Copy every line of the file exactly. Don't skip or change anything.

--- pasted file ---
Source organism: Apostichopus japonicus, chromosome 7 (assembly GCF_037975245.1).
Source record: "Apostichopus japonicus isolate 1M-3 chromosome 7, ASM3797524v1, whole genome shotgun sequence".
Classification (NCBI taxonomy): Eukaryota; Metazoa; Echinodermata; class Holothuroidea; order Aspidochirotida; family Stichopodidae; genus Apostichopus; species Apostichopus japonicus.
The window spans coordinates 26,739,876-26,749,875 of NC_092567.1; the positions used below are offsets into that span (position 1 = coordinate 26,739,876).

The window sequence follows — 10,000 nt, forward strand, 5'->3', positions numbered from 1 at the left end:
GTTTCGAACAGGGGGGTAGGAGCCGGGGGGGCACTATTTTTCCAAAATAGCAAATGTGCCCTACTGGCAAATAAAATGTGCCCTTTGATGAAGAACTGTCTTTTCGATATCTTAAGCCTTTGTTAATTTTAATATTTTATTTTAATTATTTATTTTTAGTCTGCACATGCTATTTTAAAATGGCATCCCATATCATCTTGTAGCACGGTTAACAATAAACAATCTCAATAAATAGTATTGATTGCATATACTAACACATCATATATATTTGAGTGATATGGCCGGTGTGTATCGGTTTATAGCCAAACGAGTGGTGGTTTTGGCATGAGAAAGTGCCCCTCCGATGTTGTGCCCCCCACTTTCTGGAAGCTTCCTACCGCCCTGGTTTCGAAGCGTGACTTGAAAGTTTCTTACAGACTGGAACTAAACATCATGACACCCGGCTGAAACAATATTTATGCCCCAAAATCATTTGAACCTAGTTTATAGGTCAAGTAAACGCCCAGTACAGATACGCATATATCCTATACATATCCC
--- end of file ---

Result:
Source organism: Apostichopus japonicus, chromosome 7 (assembly GCF_037975245.1).
Source record: "Apostichopus japonicus isolate 1M-3 chromosome 7, ASM3797524v1, whole genome shotgun sequence".
Classification (NCBI taxonomy): Eukaryota; Metazoa; Echinodermata; class Holothuroidea; order Aspidochirotida; family Stichopodidae; genus Apostichopus; species Apostichopus japonicus.
The window spans coordinates 26,739,876-26,749,875 of NC_092567.1; the positions used below are offsets into that span (position 1 = coordinate 26,739,876).

The window sequence follows — 10,000 nt, forward strand, 5'->3', positions numbered from 1 at the left end:
GTTTCGAACAGGGGGGTAGGAGCCGGGGGGGCACTATTTTTCCAAAATAGCAAATGTGCCCTACTGGCAAATAAAATGTGCCCTTTGATGAAGAACTGTCTTTTCGATATCTTAAGCCTTTGTTAATTTTAATATTTTATTTTAATTATTTATTTTTAGTCTGCACATGCTATTTTAAAATGGCATCCCATATCATCTTGTAGCACGGTTAACAATAAACAATCTCAATAAATAGTATTGATTGCATATACTAACACATCATATATATTTGAGTGATATGGCCGGTGTGTATCGGTTTATAGCCAAACGAGTGGTGGTTTTGGCATGAGAAAGTGCCCCTCCGATGTTGTGCCCCCCACTTTCTGGAAGCTTCCTACCGCCCTGGTTTCGAAGCGTGACTTGAAAGTTTCTTACAGACTGGAACTAAACATCATGACACCCGGCTGAAACAATATTTATGCCCCAAAATCATTTGAACCTAGTTTATAGGTCAAGTAAACGCCCAGTACAGATACGCATATATCCTATACATATCCC